“What I mean by misfit is someone who is being as intentional as you are about embracing the gifts of the Dark Wood and finding their place in this world, if not more so.”
— Eric Elnes
“Change your whole way of thinking! Heaven is already here!”
— Matthew 4:17, translated by Eric Elnes
“The kingdom of God is within you.”
— Luke 17:21
“The kingdom of God is already among you.”
— Luke 17:21
Yesterday I was in a small group gathering at the church. It was a wonderful opportunity to share personal stories of struggles in the “dark wood” and meaningful “gifts discovered.” (It was during the monthly Emmaus Ministry Fourth Day Reunion Group at FUMCFW — the first Wednesday of each month at noon in Room 230. Ask me about it if you want to learn more.)
One person shared that he is coming to realize how important it is for him to “empty himself” in order to live faithfully and follow God’s calling. And we all could relate to that in our own personal journey.
For me, memories echoed back to the most difficult time in my life when I had little choice but to empty myself . . . first literally. (As a 13-year-old kid newly diagnosed with Hodgkin’s Lymphoma at St. Jude Children’s Hospital, the treatment made me so sick that I went from 115 pounds to 75 pounds in less than six months.)
I spent a lot of time in that dark wood before I really began to discover gifts in and from there.
Probably the biggest gift I discovered is that it changed my whole way of thinking.
It truly was a kind of conversion or awakening. Many different experiences influenced my “wake-up call,” but the deep, personal, transformative moment happened not through church but in nature. (And perhaps it was more a series of awakenings than one moment.) It was simply in our back yard on a spring day much like today. Steeped in gratitude after finishing a long round of radiation and returning back to my home in Little Rock, I discovered that something shifted inside me.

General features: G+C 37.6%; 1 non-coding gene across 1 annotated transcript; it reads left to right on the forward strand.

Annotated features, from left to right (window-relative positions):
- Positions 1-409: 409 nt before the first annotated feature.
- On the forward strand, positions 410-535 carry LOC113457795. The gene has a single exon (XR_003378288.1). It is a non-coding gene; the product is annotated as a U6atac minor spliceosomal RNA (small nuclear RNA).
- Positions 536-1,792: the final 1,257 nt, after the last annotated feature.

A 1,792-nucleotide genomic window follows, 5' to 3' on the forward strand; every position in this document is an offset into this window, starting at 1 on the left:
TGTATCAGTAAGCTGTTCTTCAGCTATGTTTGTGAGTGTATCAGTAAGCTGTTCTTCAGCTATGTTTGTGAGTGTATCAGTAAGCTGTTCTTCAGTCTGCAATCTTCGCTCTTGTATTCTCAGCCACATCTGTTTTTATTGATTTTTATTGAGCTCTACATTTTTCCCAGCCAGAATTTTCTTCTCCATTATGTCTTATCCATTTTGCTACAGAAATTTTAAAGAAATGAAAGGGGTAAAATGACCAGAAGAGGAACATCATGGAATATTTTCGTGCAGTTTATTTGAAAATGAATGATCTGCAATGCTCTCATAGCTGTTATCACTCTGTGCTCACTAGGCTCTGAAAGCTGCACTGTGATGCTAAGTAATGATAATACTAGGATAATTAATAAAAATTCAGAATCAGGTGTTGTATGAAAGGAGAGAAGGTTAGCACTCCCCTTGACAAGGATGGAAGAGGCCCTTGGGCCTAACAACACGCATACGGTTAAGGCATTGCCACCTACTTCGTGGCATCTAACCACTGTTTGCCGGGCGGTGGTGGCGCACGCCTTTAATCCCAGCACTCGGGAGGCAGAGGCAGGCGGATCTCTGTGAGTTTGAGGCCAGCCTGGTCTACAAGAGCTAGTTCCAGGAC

As I settled into a peaceful, trusting presence, I realized that I was not alone. (Years later I came to think it was an internal shift of awareness from isolation to solitude.) I really was part of something much bigger. And I was filled with wonder. Though I didn’t sing “amazing grace” at the time, I’ve come to understand that the song is about this experience of profound presence and sense of freeing joy and wonder.
Through much of my adolescence and beyond, though I could fake it to fit in, there was a deep sense of being a “misfit” as in “isolated.” Yet I began to discover over and again that much of what sustained me was being intentionally present in solitude and drawing from a well in the depths of my soul. Later I discovered that I could find a caring community of “misfits.” In such gatherings, I could discover even deeper gifts of healing and courage as we became more intentional about helpful ways of being together.
Basically, this other way of thinking is to notice the wisdom deep in the soul. I know some of you haven’t looked at this link below that I posted recently. But I invite each of you to take a look at the comparison of “ego stories” and “soul stories.” I keep returning to it to consider the difference in my own life. And I keep learning new ways to move from a fearful and isolated “false self” misfit, to a full-of-wonder “true self” misfit who knows that “Heaven is within and among each of us.”
If we have eyes to see.
Grace and peace this Palm Sunday and as we move together into Holy Week.
Here is a blog I wrote last fall on “Ego Stories and Soul Stories.” It fits well here, so I recommend it for further reflection.
Or you might at least want to take a quick look at these contrasting columns of “ego stories” and “soul stories.” Though I’ve read it many times, I keep learning something new about myself every time I take a fresh look.